Posted on July 14 2020
Running can be a great way to lose weight, boost your fitness levels and improve your overall conditioning. It’s also one the most accessible forms of exercise around - it doesn’t cost anything, you don’t need any special equipment beyond a good pair of trainers, and you can do it just about anywhere! With such a low barrier to entry, it’s no surprise that thousands of people have taken up running as a hobby during the coronavirus lockdown. A popular sports retailer reported a huge 218% increase in sales of running shoes during lockdown compared to the same period of time last year, and a 243% boost in sales of running clothing.
One question we hear a lot from new runners is this; do runners need to take extra protein? How much do you need and when is the best time to take it? Let’s find out…
Do runners need protein?
The short answer is yes. Protein shakes aren’t just for people who lift weights. If you take part in any form of exercise, your body needs a certain amount of protein in order to recover and repair itself. If you’re not fuelling your body correctly before and after runs it can lead to fatigue and injury. And if your muscles aren’t getting to the right amount of protein it can also seriously limit your ability to get fitter and faster.
The American College of Sports Medicine recommends that recreational athletes need to consume around 1 gram of protein per kg of body weight per day. So if you weighed 10 stone (or 140lbs), you would need to eat roughly 64g of protein throughout the course of the day.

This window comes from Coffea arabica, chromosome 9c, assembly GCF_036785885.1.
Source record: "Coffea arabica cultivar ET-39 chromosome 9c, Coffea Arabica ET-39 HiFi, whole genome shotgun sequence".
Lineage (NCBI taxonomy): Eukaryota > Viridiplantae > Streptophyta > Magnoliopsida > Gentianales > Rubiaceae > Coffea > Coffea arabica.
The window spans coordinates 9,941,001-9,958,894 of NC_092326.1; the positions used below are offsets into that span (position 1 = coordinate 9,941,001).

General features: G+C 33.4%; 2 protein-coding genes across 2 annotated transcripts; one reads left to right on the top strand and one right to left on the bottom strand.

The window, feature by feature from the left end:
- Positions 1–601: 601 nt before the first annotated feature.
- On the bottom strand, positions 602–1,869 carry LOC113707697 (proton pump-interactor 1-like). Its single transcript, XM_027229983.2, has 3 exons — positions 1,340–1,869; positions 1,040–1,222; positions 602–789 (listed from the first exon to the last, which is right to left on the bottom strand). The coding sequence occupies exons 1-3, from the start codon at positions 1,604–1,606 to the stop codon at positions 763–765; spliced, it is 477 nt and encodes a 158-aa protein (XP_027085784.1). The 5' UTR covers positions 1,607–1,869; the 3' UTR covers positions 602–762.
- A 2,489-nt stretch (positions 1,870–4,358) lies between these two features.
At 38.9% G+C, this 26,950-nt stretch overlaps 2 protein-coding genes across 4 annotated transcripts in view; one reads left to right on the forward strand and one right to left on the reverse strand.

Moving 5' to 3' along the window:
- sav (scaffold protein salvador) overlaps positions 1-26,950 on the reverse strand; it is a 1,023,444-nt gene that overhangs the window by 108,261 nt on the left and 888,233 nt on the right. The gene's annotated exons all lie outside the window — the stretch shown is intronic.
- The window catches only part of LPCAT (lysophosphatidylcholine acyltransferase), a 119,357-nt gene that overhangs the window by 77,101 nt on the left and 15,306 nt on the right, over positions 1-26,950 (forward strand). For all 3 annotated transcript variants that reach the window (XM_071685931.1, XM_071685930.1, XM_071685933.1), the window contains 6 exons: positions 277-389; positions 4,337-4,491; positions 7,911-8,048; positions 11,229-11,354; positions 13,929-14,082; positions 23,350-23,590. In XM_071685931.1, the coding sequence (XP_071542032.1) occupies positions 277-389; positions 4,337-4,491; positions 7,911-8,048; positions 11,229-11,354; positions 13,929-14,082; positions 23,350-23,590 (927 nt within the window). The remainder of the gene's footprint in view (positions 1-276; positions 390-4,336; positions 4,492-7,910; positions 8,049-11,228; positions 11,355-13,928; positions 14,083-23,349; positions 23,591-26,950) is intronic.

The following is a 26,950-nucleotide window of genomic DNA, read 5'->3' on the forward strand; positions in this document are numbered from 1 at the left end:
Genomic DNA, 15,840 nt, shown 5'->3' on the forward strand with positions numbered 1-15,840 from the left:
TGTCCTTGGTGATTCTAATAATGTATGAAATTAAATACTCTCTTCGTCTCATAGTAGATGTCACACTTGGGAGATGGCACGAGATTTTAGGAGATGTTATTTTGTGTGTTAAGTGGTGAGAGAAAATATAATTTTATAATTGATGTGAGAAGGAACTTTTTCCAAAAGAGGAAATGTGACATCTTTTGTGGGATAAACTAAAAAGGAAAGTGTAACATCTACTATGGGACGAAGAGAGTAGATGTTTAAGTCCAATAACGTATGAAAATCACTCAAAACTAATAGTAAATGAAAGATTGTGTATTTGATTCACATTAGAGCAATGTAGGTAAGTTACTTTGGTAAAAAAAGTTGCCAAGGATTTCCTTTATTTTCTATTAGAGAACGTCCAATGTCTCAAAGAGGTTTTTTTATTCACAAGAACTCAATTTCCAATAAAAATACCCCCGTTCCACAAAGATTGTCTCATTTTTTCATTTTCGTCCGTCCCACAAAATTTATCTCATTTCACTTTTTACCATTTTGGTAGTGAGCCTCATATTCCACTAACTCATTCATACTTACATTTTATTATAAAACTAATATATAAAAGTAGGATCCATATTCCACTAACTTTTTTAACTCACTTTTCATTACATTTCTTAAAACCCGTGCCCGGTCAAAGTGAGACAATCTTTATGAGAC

For more serious athletes, it’s recommended that you consume 2 grams of protein per kg of body weight per day. So again, a person who weighs 10 stone and engages in regular heavy exercise would need around 128g of protein per day.
Will protein shakes make me put on weight?
If you’re running to lose weight, you need to watch what you eat and create a ‘calorie deficit’ - in other words you should be eating slightly fewer calories than you use. As a very rough guide, you burn around 100 calories per mile you run. She Supps has a range of low-calorie Lean Protein powders that can help you achieve this.
Some female runners worry that taking protein will make them bulky and muscular - this is a total myth, which we dealt with in this article.
You might notice a slight increase in weight when you take up a new sport or exercise plan, but don’t be alarmed if this happens - it’s normal to develop extra muscle mass when you start to exercise. This doesn’t necessarily mean that you’ve put on extra body fat.
Should I drink protein shakes after running or before?
This is quite a hotly debated topic amongst sport scientists. We suggest that you take a protein supplement alongside some high quality carbs around 2 hours before exercise, or take a protein supplement within 1 hour of completing your workout. It’s up to you to decide what works best for your body and your schedule.